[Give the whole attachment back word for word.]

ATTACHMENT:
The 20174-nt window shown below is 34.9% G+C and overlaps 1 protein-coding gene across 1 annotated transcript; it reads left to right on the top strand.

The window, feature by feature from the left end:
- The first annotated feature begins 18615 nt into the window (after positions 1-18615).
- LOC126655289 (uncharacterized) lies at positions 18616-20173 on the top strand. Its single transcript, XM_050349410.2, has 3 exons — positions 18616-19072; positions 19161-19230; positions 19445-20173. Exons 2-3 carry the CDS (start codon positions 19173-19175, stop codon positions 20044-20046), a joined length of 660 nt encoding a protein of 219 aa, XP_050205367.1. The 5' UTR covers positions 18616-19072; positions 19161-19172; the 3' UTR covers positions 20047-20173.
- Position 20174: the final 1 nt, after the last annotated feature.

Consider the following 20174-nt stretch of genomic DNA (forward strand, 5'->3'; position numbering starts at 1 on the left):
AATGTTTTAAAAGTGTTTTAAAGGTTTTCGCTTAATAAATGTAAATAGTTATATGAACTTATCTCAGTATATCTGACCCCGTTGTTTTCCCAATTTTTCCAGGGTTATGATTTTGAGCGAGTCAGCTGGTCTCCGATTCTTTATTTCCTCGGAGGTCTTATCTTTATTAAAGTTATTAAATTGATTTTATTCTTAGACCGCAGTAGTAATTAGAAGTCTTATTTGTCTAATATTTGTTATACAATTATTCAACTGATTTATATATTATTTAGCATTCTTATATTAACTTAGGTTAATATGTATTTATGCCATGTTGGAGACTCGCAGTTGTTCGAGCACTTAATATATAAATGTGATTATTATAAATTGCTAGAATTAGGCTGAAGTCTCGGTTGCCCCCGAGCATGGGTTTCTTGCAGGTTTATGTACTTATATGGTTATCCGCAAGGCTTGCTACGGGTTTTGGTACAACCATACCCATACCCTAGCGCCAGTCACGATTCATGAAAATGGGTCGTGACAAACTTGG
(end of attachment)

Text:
The 20174-nt window shown below is 34.9% G+C and overlaps 1 protein-coding gene across 1 annotated transcript; it reads left to right on the top strand.

The window, feature by feature from the left end:
- The first annotated feature begins 18615 nt into the window (after positions 1-18615).
- LOC126655289 (uncharacterized) lies at positions 18616-20173 on the top strand. Its single transcript, XM_050349410.2, has 3 exons — positions 18616-19072; positions 19161-19230; positions 19445-20173. Exons 2-3 carry the CDS (start codon positions 19173-19175, stop codon positions 20044-20046), a joined length of 660 nt encoding a protein of 219 aa, XP_050205367.1. The 5' UTR covers positions 18616-19072; positions 19161-19172; the 3' UTR covers positions 20047-20173.
- Position 20174: the final 1 nt, after the last annotated feature.

Consider the following 20174-nt stretch of genomic DNA (forward strand, 5'->3'; position numbering starts at 1 on the left):
AATGTTTTAAAAGTGTTTTAAAGGTTTTCGCTTAATAAATGTAAATAGTTATATGAACTTATCTCAGTATATCTGACCCCGTTGTTTTCCCAATTTTTCCAGGGTTATGATTTTGAGCGAGTCAGCTGGTCTCCGATTCTTTATTTCCTCGGAGGTCTTATCTTTATTAAAGTTATTAAATTGATTTTATTCTTAGACCGCAGTAGTAATTAGAAGTCTTATTTGTCTAATATTTGTTATACAATTATTCAACTGATTTATATATTATTTAGCATTCTTATATTAACTTAGGTTAATATGTATTTATGCCATGTTGGAGACTCGCAGTTGTTCGAGCACTTAATATATAAATGTGATTATTATAAATTGCTAGAATTAGGCTGAAGTCTCGGTTGCCCCCGAGCATGGGTTTCTTGCAGGTTTATGTACTTATATGGTTATCCGCAAGGCTTGCTACGGGTTTTGGTACAACCATACCCATACCCTAGCGCCAGTCACGATTCATGAAAATGGGTCGTGACAAACTTGG